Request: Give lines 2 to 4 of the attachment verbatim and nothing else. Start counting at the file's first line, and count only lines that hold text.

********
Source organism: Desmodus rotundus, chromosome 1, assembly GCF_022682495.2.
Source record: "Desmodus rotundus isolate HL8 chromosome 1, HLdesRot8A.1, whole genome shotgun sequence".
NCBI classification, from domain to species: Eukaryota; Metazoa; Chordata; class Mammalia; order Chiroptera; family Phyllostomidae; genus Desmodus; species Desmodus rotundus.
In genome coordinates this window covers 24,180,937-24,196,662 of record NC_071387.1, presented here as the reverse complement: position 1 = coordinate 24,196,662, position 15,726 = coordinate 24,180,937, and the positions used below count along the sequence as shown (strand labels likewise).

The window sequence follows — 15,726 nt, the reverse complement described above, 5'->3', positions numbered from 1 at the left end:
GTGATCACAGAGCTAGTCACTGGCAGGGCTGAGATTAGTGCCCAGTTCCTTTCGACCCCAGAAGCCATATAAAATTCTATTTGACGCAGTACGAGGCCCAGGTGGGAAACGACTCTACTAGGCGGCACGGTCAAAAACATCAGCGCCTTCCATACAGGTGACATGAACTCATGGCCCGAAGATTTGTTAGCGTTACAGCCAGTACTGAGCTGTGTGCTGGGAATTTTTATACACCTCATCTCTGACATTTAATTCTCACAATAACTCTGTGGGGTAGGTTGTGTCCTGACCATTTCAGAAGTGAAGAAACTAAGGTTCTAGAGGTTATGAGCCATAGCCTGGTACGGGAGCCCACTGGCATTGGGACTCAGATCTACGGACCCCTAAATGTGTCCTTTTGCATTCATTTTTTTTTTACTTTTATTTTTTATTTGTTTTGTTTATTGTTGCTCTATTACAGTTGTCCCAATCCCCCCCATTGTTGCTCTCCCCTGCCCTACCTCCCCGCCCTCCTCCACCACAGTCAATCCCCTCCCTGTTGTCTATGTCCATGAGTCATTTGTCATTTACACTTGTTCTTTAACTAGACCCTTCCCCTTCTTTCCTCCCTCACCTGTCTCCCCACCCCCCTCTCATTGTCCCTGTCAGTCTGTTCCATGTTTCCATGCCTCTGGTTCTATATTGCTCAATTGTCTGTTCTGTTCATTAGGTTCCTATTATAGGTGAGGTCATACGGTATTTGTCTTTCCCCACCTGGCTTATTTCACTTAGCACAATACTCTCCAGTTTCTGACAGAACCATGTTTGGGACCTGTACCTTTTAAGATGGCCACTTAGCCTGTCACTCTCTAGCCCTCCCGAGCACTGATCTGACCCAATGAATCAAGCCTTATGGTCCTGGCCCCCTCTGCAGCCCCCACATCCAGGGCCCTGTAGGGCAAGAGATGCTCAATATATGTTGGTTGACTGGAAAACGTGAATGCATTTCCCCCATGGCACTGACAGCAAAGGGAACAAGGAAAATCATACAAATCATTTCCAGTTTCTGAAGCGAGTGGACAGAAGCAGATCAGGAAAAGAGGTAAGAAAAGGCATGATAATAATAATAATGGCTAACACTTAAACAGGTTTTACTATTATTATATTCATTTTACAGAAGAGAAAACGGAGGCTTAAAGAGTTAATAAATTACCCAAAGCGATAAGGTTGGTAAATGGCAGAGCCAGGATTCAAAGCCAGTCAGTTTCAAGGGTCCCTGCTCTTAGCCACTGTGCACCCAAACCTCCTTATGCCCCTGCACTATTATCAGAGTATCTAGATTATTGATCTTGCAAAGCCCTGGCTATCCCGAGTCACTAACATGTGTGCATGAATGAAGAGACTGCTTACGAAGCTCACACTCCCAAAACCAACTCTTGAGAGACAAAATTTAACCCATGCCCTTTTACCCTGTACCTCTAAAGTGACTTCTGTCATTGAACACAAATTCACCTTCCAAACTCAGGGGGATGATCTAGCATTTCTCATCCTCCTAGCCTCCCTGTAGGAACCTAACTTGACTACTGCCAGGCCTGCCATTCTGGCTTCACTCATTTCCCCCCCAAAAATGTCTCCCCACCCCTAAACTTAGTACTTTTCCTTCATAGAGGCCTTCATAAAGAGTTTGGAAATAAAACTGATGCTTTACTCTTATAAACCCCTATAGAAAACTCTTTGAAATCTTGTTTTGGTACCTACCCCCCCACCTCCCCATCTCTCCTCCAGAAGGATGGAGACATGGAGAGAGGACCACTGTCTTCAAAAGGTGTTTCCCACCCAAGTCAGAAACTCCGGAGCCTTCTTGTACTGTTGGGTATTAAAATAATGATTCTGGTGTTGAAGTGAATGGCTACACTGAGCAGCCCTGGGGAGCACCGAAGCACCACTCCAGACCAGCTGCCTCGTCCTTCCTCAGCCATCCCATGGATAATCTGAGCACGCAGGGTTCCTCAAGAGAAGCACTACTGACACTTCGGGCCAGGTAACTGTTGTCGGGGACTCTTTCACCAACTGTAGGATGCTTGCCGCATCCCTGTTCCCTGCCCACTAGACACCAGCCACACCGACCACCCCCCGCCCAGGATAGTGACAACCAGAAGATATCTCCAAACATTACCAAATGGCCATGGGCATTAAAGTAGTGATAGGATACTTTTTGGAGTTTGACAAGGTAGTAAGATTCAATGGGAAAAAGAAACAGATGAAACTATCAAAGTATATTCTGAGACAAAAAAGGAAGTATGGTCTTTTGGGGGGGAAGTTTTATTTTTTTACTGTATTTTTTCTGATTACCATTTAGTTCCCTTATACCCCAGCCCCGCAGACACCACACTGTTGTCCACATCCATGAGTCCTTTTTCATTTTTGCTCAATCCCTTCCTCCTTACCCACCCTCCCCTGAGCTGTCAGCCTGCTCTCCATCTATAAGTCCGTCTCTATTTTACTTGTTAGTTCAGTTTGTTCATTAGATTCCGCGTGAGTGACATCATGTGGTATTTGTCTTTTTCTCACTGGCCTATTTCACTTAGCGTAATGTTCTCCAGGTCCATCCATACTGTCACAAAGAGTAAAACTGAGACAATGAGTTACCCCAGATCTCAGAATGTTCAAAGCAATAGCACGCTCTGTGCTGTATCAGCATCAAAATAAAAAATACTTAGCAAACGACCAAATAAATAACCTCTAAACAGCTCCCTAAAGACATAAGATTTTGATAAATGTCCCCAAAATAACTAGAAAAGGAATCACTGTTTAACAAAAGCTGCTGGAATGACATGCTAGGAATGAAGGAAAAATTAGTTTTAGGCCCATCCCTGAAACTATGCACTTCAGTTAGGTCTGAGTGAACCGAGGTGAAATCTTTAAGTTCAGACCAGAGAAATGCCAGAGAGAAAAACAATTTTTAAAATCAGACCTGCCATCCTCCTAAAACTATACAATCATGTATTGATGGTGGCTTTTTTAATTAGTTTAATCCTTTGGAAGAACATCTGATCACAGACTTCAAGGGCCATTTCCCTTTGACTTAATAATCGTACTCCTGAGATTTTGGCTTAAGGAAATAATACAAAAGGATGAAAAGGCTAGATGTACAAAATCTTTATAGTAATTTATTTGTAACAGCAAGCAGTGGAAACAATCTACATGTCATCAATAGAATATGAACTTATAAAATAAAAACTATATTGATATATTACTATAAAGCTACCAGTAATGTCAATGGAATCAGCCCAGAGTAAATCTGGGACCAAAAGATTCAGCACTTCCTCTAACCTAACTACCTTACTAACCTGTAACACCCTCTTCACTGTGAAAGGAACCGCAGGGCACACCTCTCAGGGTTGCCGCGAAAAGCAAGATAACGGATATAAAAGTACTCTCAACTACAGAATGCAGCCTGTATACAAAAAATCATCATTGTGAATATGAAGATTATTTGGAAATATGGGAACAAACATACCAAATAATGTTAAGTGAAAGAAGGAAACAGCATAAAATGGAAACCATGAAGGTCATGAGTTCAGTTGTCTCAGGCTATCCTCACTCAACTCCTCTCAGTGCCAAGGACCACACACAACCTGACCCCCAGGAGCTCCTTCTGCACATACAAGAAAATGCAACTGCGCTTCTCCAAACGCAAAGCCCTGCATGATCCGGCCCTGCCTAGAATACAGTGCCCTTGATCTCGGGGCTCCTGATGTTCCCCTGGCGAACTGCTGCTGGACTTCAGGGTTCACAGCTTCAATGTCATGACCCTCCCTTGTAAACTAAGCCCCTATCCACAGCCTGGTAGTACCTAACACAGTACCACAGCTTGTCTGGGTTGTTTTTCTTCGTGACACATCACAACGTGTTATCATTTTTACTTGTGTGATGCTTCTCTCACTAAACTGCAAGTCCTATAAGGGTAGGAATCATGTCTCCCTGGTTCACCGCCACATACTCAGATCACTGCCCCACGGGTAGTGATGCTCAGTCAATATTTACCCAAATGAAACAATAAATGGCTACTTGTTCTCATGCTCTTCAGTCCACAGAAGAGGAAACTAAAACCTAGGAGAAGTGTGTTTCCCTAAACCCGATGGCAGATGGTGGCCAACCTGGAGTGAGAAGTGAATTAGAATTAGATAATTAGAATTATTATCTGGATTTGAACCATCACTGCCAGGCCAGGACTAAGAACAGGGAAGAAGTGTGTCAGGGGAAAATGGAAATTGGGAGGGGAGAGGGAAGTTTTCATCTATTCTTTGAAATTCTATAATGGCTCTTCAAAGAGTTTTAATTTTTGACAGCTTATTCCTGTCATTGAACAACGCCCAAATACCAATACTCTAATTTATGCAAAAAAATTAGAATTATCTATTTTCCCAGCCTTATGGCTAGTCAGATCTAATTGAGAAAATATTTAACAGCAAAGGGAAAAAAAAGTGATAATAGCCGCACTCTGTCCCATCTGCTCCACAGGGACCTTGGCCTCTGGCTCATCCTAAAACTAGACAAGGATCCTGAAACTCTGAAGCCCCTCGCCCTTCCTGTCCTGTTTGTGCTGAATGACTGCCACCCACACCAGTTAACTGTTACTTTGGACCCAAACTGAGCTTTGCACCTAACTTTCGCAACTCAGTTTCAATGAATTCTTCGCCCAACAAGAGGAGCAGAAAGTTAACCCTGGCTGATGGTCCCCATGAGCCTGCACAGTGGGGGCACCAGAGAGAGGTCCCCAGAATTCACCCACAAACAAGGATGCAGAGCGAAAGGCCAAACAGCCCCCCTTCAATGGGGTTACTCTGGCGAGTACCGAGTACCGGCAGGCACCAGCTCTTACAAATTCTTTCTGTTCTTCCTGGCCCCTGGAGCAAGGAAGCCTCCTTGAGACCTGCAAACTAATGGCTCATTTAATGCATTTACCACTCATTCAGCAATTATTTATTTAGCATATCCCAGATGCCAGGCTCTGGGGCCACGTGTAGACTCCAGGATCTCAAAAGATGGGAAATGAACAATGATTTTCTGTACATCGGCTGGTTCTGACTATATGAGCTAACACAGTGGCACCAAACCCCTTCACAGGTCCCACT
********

Source record: "Desmodus rotundus isolate HL8 chromosome 1, HLdesRot8A.1, whole genome shotgun sequence".
NCBI classification, from domain to species: Eukaryota; Metazoa; Chordata; class Mammalia; order Chiroptera; family Phyllostomidae; genus Desmodus; species Desmodus rotundus.
In genome coordinates this window covers 24,180,937-24,196,662 of record NC_071387.1, presented here as the reverse complement: position 1 = coordinate 24,196,662, position 15,726 = coordinate 24,180,937, and the positions used below count along the sequence as shown (strand labels likewise).